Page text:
‘Weird Cuts’ is Google’s new AR experiment that lets you cut out pieces of reality to make collages

In addition to preserving art and historic landmarks around the world, Google’s Arts & Culture division also likes to collaborate with artists to experiment with integrations between technology and art. The latest of these efforts, a new AR app called “Weird Cuts,” was formally introduced this evening at the Google I/O developer conference. The concept for the app was created by artists Zach Lieberman and Molmol Kuo, and was developed with the support of Google Arts & Culture. And it’s definitely an odd (but also fun) tool for playing around with augmented reality — without having any sort of real intention in mind beyond “making weird AR collages.”

Experiments like this, though seemingly lighthearted, are important in terms of getting a better understanding of a new technology, and how people want to interact with it. Today, many AR apps are built for specific purposes — like placing furniture in a room to see how it goes with your existing décor, or getting up-and-close with something you normally couldn’t otherwise — like the great, white shark shown in AR during yesterday’s Google I/O keynote.

Weird Cuts, meanwhile, doesn’t have any higher aim beyond just having fun and being creative.

The app consists of two modes — a cutout mode and a collage mode.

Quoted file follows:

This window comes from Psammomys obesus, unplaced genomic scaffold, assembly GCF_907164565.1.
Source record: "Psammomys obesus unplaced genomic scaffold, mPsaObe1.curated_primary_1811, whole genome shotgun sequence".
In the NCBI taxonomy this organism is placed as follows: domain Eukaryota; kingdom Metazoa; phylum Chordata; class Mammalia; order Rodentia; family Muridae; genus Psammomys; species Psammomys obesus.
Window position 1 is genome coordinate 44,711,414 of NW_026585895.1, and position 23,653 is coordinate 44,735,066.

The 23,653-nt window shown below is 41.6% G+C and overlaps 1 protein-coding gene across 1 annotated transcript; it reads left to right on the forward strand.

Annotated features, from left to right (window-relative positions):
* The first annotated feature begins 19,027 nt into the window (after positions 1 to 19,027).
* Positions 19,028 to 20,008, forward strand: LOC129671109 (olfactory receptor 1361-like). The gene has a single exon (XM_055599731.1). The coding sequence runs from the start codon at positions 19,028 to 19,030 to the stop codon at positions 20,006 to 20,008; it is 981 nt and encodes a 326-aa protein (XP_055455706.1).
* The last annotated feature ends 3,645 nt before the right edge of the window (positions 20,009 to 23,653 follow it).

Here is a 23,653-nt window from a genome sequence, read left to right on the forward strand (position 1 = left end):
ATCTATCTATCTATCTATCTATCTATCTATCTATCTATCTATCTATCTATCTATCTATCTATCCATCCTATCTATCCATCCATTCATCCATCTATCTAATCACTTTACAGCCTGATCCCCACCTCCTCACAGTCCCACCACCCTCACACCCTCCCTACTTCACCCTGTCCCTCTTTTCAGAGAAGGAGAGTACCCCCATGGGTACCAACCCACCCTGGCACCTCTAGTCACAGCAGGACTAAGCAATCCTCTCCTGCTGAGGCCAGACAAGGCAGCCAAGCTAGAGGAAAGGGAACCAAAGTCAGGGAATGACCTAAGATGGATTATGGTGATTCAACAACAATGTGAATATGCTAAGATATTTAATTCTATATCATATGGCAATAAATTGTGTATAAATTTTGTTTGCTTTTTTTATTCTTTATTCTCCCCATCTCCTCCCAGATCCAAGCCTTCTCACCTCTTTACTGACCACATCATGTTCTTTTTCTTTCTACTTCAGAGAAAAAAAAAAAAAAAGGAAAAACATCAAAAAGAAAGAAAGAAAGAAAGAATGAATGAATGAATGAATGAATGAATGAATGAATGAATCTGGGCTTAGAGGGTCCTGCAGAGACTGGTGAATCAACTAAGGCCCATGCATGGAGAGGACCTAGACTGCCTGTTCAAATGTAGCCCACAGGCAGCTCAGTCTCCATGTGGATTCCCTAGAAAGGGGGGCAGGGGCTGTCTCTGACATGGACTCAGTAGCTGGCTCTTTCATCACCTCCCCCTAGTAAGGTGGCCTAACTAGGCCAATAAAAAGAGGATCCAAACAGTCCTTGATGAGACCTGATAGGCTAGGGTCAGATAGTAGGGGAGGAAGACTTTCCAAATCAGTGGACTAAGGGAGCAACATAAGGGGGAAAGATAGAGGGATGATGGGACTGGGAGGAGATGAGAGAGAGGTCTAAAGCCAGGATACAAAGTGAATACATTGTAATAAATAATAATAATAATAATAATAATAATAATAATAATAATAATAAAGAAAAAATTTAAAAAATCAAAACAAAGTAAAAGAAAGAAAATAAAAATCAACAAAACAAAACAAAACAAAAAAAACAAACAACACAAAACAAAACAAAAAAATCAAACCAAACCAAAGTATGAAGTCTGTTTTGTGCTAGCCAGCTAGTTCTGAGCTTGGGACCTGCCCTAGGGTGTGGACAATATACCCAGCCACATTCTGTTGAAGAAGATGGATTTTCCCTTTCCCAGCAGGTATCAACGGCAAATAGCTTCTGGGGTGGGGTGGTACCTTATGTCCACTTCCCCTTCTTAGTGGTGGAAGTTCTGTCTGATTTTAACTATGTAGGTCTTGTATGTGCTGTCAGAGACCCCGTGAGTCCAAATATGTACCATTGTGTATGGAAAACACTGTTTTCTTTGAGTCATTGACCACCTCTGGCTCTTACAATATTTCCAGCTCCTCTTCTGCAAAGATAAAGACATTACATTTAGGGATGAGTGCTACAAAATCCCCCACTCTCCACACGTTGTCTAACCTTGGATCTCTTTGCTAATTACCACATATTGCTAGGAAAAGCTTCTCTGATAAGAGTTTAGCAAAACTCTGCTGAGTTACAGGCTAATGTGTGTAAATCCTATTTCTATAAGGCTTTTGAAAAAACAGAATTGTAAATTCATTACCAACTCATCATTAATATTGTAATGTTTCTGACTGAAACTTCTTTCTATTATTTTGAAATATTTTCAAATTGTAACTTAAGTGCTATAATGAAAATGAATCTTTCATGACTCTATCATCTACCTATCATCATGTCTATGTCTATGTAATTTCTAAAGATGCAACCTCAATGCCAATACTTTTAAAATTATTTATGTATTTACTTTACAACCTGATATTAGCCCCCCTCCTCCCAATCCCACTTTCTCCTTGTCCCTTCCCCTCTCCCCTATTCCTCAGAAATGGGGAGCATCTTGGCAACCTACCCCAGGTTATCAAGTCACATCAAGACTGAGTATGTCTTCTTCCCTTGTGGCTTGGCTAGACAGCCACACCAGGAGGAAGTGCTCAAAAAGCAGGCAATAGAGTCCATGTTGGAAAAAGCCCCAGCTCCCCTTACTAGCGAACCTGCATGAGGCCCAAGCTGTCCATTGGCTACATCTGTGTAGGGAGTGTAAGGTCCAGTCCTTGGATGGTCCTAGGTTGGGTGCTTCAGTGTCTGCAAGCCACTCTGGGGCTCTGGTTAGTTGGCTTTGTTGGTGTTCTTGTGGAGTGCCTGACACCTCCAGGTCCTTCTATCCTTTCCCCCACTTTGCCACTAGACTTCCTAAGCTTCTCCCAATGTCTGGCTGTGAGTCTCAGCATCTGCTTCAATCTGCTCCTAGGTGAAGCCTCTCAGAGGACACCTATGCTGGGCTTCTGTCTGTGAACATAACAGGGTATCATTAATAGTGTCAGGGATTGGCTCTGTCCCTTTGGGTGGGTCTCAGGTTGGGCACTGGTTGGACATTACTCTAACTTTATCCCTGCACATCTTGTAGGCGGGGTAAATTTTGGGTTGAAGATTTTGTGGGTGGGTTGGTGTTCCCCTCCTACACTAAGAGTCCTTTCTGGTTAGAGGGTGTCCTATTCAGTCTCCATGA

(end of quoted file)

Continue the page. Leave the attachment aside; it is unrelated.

The idea is that you should walk around and collect a bunch of different materials from the world in front of your camera’s viewfinder while in the cutout mode. These images are cut into shapes that you then assemble when you switch to collage mode. To do so, you’ll arrange your cutouts in the 3D space by moving and tapping on the phone’s screen.

You can also adjust the shapes while holding down your finger and moving up, down, left and right — for example, if you want to rotate and scale your “weird cuts” collage shapes.

The end result is a sort of multi-dimensional work of “art” (or perhaps, bit of nonsense, depending on your skill level) created with the found objects and your own improvisational efforts.

The new app, which is published by the artists but credits Google Arts & Culture, is a free download on Google Play.